Plump lazy daisies

One of the stitches it took me quite some time to decide about was the Portuguese knotted stem stitch (yes, another spoiler alert – this is one of the stitches still to come smiley). Like normal stem stitch you can vary the length of the individual stitches making up the line; the shorter the individual stitches, the chubbier the line. This particular variation on stem stitch wraps around the stitches as they are made, giving extra texture, but the same principle applies: short constituent stitches, chunky line. And of course the thicker the thread, the thicker the line.

I didn’t really have a particular effect in mind when I started the design, so I tried four different stitch lengths in perle #5 and perle #8 simply to see which one I liked best, and also to see whether any of them were more awkward to work than others. As you can see here there is not quite such a spectacular difference in look, but enough to be worth considering what thread and stitch size give you the effect you want, especially when you look at the shortest and longest stitch sizes together.

Eight Portuguese stem stitch variations Portuguese stem stitch variations, shortest and longest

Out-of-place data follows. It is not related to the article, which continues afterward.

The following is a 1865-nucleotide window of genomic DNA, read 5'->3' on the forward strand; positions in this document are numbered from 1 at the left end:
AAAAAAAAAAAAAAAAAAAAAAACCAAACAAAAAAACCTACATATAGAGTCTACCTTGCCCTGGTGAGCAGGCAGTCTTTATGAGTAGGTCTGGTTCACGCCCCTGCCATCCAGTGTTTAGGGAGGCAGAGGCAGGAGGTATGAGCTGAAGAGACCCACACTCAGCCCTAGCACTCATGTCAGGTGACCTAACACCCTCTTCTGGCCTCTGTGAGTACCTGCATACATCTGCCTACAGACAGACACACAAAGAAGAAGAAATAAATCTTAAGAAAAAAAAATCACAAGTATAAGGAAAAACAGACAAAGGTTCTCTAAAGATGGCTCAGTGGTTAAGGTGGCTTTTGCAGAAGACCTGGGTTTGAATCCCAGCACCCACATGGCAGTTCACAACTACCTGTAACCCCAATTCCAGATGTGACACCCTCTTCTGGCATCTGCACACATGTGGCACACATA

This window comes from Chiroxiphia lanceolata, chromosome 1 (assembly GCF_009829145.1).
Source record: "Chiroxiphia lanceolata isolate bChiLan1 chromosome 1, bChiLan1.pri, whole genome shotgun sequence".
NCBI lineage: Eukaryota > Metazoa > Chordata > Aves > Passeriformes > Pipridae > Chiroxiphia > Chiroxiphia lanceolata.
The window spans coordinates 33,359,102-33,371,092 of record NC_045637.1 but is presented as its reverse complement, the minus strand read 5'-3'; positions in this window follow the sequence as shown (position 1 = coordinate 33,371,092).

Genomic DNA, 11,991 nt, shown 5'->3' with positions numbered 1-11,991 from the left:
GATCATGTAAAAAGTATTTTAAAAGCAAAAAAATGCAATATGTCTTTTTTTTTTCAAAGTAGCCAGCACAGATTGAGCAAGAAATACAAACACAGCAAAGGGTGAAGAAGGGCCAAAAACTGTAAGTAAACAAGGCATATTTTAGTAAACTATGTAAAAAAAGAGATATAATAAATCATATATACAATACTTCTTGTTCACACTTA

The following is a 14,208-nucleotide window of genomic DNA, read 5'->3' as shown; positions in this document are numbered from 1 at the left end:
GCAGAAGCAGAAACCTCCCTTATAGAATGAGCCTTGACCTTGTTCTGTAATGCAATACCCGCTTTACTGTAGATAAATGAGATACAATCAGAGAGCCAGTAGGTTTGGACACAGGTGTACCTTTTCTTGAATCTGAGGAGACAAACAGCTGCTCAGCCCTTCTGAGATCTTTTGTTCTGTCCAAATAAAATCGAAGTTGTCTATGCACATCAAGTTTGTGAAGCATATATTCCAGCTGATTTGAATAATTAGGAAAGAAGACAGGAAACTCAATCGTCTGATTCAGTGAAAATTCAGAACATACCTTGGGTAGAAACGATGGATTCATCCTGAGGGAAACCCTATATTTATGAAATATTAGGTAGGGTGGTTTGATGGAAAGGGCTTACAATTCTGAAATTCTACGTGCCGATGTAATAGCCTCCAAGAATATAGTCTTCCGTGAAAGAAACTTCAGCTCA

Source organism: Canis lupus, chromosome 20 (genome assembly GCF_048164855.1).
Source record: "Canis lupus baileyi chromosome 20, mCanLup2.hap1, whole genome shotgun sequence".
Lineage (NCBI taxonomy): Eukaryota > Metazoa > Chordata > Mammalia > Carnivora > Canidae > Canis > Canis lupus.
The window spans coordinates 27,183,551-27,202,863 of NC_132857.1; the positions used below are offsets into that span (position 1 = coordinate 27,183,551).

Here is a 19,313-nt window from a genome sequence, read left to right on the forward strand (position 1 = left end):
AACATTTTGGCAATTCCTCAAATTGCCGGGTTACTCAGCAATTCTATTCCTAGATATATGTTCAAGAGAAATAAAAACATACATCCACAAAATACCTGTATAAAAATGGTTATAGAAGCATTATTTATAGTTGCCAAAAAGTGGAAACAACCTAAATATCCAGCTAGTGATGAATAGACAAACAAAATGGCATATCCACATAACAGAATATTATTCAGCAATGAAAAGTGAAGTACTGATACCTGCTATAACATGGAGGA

It’s a useful thing to remember that changing the look of a stitch sometimes takes no more than a change of thread, or of stitch length – so if in a particular design you’re not altogether pleased with the look of a stitch, why not do a bit of experimenting? That’s one of the wonderful things about embroidery: you can do whatever you like with your projects!

Naming a stitch

How do people name a stitch? Historically, stitches and techniques were sometimes named after the area in which they originated (or were thought to have originated), like Hardanger embroidery and Basque knot. Some were named because they resembled something, like chain stitch. I suspect that among early communities of women (it presumably would have been mostly women) who embroidered, new stitches would at first be known as “that lovely looped stitch Dorcas does” or “Martha’s variation on cross stitch” or something like that, before being given more mysterious names like oyster stitch or rice stitch. These names may not always be very descriptive or helpful in determining what sort of stitch it is or what it is likely to look like, but I suppose it sounds more attractive to say “dove’s eye” rather than “stitch that is looped around each of the four bars surrounding it”; it’s a lot quicker, too.